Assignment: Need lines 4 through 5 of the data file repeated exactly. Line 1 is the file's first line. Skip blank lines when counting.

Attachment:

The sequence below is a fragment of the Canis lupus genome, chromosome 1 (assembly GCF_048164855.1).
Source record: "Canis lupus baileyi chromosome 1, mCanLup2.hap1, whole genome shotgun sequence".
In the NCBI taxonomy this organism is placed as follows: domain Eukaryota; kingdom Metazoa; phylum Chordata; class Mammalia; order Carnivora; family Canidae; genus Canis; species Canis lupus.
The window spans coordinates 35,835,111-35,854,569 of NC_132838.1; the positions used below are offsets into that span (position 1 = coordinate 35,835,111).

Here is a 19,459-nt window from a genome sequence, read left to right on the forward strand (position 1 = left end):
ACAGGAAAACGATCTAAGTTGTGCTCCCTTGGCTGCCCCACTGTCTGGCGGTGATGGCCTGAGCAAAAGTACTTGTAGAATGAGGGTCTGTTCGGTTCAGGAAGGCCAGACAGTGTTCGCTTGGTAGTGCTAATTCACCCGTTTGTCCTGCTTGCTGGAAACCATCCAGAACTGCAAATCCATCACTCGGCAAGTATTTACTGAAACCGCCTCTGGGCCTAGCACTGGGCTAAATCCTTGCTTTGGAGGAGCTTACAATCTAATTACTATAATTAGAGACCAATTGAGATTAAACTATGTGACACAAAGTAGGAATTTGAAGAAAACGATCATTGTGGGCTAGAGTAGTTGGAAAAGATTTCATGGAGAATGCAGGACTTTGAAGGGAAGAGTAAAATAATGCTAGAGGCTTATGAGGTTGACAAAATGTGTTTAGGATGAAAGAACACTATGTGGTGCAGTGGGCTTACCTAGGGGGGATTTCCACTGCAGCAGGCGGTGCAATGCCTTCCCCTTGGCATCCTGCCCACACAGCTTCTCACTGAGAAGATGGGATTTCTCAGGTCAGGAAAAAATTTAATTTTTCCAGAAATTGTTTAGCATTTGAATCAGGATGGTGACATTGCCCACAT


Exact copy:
The window spans coordinates 35,835,111-35,854,569 of NC_132838.1; the positions used below are offsets into that span (position 1 = coordinate 35,835,111).

Here is a 19,459-nt window from a genome sequence, read left to right on the forward strand (position 1 = left end):